The Reserve Bank of India (RBI) raised the repo rate by 50 basis points to 5.40 percent today, returning it to pre-Covid levels. The RBI Governor Shaktikanta Das-led Monetary Policy Committee (MPC) raised the policy repo rate for the third time in a row on Friday, aiming to contain inflation by squeezing market liquidity.
According to investment experts, the Indian central bank’s decision will help keep inflation under control, and new bank depositors can expect a higher return on their money. They did, however, warn that the RBI rate hike could be costly for new loan borrowers as well as existing Repo Rate-linked long-term retail loans.
Jitendra Solanki, a SEBI-registered tax and investment expert, explained how the RBI’s decision to raise interest rates will affect one’s retail loan EMIs and bank fixed deposits (FDs) “Following the increase in key interest rates by the RBI, banks are expected to raise interest rates on retail loans such as personal loans, home loans, auto loans, and so on. As a result of the RBI’s rake hike in the third consecutive MPC meeting, one’s EMI on a home loan, car loan, bike loan, and so on are expected to rise. Banks, on the other hand, are expected to raise interest rates on bank deposits such as bank FDs and other term deposits. As a result, the decision is bad for borrowers but good for depositors.” According to a SEBI-registered expert, the move is intended to contain inflation, and banks are expected to raise interest rates on both retail loans and bank deposits in the near future in order to squeeze money out of the market.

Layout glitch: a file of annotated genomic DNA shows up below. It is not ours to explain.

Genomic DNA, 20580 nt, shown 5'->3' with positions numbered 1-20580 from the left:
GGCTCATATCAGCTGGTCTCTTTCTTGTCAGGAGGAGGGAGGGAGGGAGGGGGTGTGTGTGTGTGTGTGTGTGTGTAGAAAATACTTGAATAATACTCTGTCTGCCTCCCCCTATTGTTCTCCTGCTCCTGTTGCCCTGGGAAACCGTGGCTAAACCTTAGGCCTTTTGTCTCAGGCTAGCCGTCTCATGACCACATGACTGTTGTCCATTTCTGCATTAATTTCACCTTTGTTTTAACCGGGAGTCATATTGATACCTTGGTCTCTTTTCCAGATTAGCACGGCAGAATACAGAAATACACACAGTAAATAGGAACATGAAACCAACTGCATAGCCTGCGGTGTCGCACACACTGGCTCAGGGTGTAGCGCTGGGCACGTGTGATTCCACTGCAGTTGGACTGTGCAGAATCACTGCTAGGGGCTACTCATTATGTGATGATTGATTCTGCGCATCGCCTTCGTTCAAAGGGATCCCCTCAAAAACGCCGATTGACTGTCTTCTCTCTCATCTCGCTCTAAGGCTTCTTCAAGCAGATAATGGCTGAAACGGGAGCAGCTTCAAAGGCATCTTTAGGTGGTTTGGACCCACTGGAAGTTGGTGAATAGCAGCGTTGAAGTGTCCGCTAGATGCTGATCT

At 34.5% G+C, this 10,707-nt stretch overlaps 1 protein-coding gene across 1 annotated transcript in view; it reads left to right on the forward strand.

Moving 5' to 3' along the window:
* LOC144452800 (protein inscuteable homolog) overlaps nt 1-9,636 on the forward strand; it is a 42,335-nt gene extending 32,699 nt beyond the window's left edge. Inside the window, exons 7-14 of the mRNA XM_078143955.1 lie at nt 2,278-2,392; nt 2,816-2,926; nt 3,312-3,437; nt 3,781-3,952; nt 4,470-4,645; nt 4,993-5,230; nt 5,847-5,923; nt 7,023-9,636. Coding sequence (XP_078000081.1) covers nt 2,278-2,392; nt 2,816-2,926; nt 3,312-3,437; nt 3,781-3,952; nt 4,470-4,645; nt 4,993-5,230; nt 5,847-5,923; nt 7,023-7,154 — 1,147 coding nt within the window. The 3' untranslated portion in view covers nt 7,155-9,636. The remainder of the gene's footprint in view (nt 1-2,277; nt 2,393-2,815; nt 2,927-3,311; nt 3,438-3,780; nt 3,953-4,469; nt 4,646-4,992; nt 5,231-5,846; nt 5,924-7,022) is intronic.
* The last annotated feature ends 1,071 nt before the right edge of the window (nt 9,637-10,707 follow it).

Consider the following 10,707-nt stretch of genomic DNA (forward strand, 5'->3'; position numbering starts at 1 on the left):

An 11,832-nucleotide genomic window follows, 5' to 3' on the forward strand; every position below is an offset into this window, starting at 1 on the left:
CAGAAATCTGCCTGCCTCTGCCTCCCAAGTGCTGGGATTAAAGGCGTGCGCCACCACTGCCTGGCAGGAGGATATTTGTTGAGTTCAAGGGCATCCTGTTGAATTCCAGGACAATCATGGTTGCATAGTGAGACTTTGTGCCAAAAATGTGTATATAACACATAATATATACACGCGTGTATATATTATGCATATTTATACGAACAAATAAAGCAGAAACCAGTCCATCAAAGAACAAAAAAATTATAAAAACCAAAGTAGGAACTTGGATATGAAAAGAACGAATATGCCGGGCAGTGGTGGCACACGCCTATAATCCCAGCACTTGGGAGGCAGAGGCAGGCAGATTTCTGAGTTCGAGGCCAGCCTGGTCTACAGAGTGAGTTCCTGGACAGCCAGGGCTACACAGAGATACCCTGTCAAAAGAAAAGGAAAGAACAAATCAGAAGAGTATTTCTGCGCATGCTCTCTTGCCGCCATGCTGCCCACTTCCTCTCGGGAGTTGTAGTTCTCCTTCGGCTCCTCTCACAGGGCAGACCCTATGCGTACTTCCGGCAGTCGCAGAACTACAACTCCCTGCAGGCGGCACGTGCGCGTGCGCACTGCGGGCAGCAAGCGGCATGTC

The increase in interest rates on long-term retail loans is expected to affect some existing borrowers as well. “Interest rate hike on long-term retail loans will impact some existing borrowers’ monthly EMI as well as these days banks are giving Repo Rate linked retail loans and in that case banks restructure the long-term loan, especially home loan and auto loan,” said Manikaran Singhal, Founder at Goodmoneying.com. So, if a bank decides to raise interest rates on long-term retail loans, the monthly EMI of home loan, auto loan, and other long-term loan borrowers is expected to rise if their loan is linked to the Repo Rate.”
Anuj Puri, Chairman of ANAROCK Group, commented on how the RBI’s move will affect home loans “A rate hike was anticipated, but only up to 35 basis points. The 50 basis point increase is clearly on the higher side, and home loan lending rates will now move further into the red zone.” He stated that the repo rate has now reached pre-pandemic levels, at 5.4 percent. While inflation has moderated somewhat since the April surge, it remains above the RBI’s target.
“This is the third consecutive rate hike in the last two months, signalling the end of the all-time low-interest rate regime, which has been a major driver of housing sales across the country since the pandemic. This double whammy coincides with the inflationary trends in primary raw materials, such as cement, steel, and labour, which have recently led to a rise in property prices. Rising home loan rates and construction costs, taken together, will have an impact on residential sales, which performed reasonably well in the first half of 2022 “ANAROCK’s Anuj Puri stated.
“Keeping current home loan interest rate is around 6%,” Manikaran Singhal of Goodmoneying.com said of how one’s home loan EMI will change if banks decide to raise home loan interest rates by 50 basis points. If a borrower is granted a home loan of 35 lakh for a period of 20 years, the monthly EMI at 6% is around 25,000, whereas if the home loan interest rate is raised by 50 basis points in the future, the monthly EMI will be around 26,000. As a result, this 50 basis point increase in home loan interest rates will cost around $1,000 per month. He stated that the EMI increase will also affect existing borrowers whose home loan interest rate is flexible with the RBI’s Repo Rate.